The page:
The little girl, in seems, had believed in Santa Claus for a long time, and her firm belief was being shaken by some of her cold and less imaginative companions. The editor's reply is a classic, "Virginia, your little friends are wrong. they have been affected by the skepticism of a skeptical age. They do not believe unless they see. they think that nothing can be which is not comprehensible by their little minds. All minds, Virginia, whether they be men's or children's, are little. In this great universe of ours man is a mere insect, an ant in his intellect as compared with the boundless world about him, as measured by the intelligence capable of grasping the whole truth and knowledge. yes, Virginia, there is a Santa Clause," the editor continues. "He exists as certainly as love and generosity and devotion exist and you know that they abound and give to your life its highest beauty and joy. Alas, how dreary would be the world if there were no Virginias. There would be no childlike faith, then, no poetry, no romance to make tolerable this existence. We would have no enjoyment except in sense and sight. The eternal light with which childhood fills the world would be extinguished...
The most real things in the world are those that neither children nor men can see. Nobody can conceive or imagine all the wonders there are unse4en and unseeable in the world... Only faith, fancy, poetry, love, and romance can push aside that curtain and view and picture the supernal beauty and glory beyond. Is it all real? Ah, Virginia, in all this world there is nothing else real and abiding."
The editor's lines live on, not because he proved anything about childhood's Santa, but because he conveyed so well the spirit of Christmas.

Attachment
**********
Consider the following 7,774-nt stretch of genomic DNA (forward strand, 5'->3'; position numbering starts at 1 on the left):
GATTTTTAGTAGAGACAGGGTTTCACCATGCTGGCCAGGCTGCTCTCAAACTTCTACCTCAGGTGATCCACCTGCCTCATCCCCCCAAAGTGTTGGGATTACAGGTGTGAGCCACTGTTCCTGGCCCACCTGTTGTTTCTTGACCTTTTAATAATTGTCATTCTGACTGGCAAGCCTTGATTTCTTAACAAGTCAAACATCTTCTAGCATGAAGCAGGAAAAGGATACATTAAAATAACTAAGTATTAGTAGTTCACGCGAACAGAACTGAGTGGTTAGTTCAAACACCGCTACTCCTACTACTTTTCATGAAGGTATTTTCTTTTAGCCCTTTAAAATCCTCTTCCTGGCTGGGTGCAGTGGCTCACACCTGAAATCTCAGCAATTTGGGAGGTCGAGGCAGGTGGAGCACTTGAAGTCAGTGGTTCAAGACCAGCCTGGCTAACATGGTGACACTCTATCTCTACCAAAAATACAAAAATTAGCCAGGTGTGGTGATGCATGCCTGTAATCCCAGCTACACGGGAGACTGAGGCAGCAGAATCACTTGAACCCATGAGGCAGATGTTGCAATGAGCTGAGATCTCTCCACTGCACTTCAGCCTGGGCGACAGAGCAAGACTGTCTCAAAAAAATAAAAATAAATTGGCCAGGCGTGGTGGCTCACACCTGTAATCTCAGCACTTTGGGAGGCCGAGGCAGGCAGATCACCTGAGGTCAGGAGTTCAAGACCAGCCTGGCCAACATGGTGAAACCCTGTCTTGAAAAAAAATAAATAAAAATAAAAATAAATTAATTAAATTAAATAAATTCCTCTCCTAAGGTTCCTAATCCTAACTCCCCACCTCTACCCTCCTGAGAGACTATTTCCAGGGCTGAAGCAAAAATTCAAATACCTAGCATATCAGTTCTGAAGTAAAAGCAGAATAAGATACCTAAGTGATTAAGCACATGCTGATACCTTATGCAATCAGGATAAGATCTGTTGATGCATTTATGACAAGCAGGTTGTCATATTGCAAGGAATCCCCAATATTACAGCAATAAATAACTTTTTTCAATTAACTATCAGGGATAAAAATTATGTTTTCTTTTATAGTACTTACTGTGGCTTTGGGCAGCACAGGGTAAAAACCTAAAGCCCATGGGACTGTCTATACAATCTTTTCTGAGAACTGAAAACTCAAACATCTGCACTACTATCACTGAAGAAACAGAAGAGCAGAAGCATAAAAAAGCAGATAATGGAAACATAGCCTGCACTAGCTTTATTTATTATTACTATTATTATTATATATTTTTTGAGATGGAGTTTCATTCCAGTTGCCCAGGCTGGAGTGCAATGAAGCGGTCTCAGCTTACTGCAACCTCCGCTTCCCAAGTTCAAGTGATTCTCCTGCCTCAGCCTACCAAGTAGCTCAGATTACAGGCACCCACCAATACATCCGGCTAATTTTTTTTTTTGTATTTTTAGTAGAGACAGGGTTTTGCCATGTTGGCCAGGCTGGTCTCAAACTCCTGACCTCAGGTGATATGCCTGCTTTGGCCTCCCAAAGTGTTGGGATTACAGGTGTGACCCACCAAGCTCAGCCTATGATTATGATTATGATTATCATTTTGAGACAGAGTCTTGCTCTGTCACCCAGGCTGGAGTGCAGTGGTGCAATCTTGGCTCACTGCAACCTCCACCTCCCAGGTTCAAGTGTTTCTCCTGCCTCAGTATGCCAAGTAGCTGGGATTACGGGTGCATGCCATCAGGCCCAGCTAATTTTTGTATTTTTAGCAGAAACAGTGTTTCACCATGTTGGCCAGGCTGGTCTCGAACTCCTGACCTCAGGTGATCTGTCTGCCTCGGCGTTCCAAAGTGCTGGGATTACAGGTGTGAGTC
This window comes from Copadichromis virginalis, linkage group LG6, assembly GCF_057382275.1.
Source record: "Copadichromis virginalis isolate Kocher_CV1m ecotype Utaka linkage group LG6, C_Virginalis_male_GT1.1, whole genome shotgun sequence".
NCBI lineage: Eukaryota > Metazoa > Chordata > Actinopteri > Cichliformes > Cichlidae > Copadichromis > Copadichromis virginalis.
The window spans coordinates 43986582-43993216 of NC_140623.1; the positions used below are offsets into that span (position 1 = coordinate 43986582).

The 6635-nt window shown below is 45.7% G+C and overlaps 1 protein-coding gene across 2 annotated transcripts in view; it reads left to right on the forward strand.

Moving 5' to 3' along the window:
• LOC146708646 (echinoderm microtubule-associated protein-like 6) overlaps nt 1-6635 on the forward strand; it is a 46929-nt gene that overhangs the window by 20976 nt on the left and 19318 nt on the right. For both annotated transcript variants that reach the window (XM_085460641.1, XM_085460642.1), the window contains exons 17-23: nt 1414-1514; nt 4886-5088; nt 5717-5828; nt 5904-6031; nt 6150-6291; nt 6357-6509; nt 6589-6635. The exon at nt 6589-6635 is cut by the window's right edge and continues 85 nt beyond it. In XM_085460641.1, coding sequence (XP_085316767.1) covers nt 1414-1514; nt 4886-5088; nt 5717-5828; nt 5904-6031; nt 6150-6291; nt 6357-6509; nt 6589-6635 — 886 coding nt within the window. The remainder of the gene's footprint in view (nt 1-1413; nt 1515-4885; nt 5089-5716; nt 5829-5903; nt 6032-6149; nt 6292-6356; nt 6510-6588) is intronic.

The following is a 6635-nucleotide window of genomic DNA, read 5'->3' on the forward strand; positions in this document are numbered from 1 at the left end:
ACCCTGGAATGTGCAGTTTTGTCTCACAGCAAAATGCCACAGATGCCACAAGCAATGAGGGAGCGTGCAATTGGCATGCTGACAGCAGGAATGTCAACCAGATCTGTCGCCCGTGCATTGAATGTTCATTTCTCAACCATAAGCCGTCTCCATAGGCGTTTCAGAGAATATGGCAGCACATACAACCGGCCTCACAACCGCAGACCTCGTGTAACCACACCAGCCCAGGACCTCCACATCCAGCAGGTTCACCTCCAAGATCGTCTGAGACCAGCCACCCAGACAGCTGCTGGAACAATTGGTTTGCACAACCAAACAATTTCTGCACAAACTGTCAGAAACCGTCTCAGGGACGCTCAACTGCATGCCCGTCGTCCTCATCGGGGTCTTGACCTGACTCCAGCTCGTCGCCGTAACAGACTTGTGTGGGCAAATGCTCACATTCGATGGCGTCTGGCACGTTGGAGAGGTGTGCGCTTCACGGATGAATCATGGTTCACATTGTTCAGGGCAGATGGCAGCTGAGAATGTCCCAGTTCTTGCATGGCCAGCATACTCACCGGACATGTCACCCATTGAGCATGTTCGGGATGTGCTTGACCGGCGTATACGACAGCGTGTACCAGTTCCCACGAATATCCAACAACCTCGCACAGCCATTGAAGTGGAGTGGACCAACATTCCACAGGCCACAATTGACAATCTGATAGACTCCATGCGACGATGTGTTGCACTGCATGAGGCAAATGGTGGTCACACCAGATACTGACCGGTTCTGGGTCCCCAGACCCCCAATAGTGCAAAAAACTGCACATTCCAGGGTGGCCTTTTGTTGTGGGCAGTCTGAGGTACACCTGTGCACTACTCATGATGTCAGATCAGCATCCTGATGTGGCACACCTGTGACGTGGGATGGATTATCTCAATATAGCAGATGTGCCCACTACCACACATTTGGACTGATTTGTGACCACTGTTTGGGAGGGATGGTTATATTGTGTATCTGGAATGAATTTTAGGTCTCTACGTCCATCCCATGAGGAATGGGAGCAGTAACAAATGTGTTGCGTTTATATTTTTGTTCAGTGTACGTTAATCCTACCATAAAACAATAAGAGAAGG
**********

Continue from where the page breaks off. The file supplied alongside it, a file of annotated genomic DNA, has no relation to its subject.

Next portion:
Children enjoy Christmas most of all because they are carefree and mostly because they are innocent. This world does take its toll of even the most sacrosanct. It dims the luster of our first fervor. We need acts of faith, hope, and charity to carry us on. Yet at Christmas time we come back closer to the joys of childhood because we come back to the infant Babe of Bethlehem whom Mary brings to us.
A priest was walking along the busy and thronged thoroughfare of Forty-second street in New York City as crowds were milling to and fro, when his eye caught sight of a man with a large placard suspended across his chest reading,"atheist." The priest passed very close to him. In fact, as he passed he looked directly into his eyes. The man said: "Father, here it is," holding aloft a paper, "written guarantees there's no life hereafter." the priest with a kindly look passed on and thought to himself -- a man speaking so courteously and addressing him as Father could hardly be an atheist. He remembered him at Mass as he spoke the words of consecration of the Host that God might bring the joy of Christmas faith to this man's strange and lonely heart -- that he might be a child again, a child of God.
May our hearts be such this Christmas Day. Though the nations may be feverishly rearming and testing new weapons, may we this Christmas sway thankfully, " Glory to God in the highest and on earth peace to men of good will."
Little Jesus, with hearts full of faith and childlike simplicity we come today to pray for all those hearts which, like the inn of Bethlehem, refuse to open and receive You. Come into our hearts, Jesus, inflame them with Your love and make of them an eternal dwelling place for Your glory and our peace.
|This beautiful image of Baby Jesus was painted by gifted artist, Simon Dewey.|
This print and others can be purchased here.